Pamper your Plants

In social media lately a post has been circulating about the use of diapers to improve your plants. If you want to “pamper” your plants or give your houseplant a “huggie” I suppose you could consider using a diaper. You see the super absorbent material in disposable diapers is just that….”SAP” or super absorbent polymers. The “bottom-line” is it’s much easier to use “Soil Moist” granules where you can use just a few in the soil to help retain moisture. Each granule can hold 30 times or more it’s weight in moisture. Understanding OVER-watering kills many plants be careful how much you use. Want to learn more? Check out this video of a recent TV segment I did on the subject……

http://www.wzzm13.com/videos/life/home-garden/greenthumb/2015/01/30/22575631/

Diaper dandy idea for your plants

Diaper dandy idea for your plants

Plant One On Me

A libation and some fresh flowers might make her swoon, at least the flowers will love it as proven in research. The Flowerbulb Research Program at Cornell University found some Gin or other 40% distilled spirit in 1 part booze to 7 parts water while growing Paperwhite Narcissus helped keep them from being “floppy” while being “floriforus”. Paperwhite Narcissus are an easy to grow indoor winter flower that might brighten your spirits. Now there’s a colorful potation to warm a winter evening.

Paperwhites for forcing indoors

Paperwhites for forcing indoors

In March it will be kiss me I’m “Iris” but in February almost any kind of flower is “scent”-uous. Valentine’s Day in mid February as winter drags on is the perfect time to plant one on her with the scents of flowers and foliage we all miss since the close of summer and autumn. A gift of flowers is sure make life more colorful at least for a day or evening or two.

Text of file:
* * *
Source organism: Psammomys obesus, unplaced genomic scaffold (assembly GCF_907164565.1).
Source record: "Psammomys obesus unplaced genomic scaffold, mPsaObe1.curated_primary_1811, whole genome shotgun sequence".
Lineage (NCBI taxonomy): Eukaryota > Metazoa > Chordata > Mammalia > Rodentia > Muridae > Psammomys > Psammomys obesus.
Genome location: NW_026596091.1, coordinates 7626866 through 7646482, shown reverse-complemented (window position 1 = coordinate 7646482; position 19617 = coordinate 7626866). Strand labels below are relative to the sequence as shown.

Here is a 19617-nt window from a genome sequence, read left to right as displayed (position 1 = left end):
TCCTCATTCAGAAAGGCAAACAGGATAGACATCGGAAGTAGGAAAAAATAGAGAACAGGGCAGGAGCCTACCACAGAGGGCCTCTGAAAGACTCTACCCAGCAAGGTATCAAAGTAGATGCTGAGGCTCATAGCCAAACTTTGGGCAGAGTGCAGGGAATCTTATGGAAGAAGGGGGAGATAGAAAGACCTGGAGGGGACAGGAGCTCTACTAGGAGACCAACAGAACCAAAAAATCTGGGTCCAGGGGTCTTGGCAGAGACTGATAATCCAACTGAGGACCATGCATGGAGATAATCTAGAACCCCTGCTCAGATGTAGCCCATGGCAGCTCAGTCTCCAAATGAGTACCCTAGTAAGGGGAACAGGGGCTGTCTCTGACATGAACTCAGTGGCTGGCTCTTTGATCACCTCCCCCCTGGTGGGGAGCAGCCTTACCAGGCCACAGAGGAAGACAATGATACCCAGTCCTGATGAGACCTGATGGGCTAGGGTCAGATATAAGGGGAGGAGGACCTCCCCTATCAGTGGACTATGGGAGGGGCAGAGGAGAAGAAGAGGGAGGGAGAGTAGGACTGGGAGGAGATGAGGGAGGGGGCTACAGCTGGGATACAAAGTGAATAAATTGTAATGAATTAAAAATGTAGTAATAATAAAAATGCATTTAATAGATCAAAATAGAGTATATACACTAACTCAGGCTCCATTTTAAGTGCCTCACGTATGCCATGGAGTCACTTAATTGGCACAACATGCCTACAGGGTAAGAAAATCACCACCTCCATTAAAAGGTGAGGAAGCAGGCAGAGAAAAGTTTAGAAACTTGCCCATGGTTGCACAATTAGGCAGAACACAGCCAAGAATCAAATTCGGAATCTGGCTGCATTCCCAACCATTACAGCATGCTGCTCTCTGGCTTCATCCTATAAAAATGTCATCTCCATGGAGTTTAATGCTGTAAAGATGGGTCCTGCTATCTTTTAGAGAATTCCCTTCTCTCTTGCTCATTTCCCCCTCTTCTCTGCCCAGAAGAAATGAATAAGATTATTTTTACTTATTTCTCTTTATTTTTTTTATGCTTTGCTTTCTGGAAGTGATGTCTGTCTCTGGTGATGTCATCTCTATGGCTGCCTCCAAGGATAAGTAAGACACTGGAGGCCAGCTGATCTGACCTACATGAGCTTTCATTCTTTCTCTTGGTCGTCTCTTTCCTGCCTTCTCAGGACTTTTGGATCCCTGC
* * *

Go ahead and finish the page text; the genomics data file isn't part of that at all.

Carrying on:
My friend J Schwanke author of ‘Fun with Flowers’ tells me that in surveys done for the fresh flower industry, men gravitate towards red roses but women prefer peach, pink or orange roses. What do you think ladies? Let me know at thankyouverymulch.com. J is a frequent guest on my radio show and known nationally as a motivational florist. You can find him on ubloom.com.

My friend J Schwanke on the Flowerland show

My friend J Schwanke on the Flowerland show

I agree with him that a sweet personal hand written note with the flowers is a must and believe taking the time to make a personal selection and local purchase from a florist for Valentine’s Day is great way to use your “tulips” guys to say I love you.
Fresh cut flowers in an arrangement need fresh water so if you’re gifted with some make sure to change out the water in your fresh flower vase and make sure the stems have a fresh diagonal cut on the bottom to draw water like a straw. Water is essential to life and your beautiful fresh flowers are no exception. Keep them out of a direct sunlit window and away from a heat register to keep them beautiful for as long as possible. Packets of fresh flower “food” powders are also available from your local florist with your arrangement. May the “florist” be with you.

Bon Foliage My Friend

Bon voyage as we begin our journey into a new year. The New Year provides a fresh start often accompanied by resolutions to live healthier. How about adding a natural inexpensive air purifier to your home or landscape?

Ficus Elastica

Ficus Elastica

How about something that will improve your mood and just might enhance your productivity? Well then it’s Bon “foliage” as we begin our New Year. Talk about functional decorating! Style with a purpose! You’ll find the benefits of some well placed houseplants will grow on you!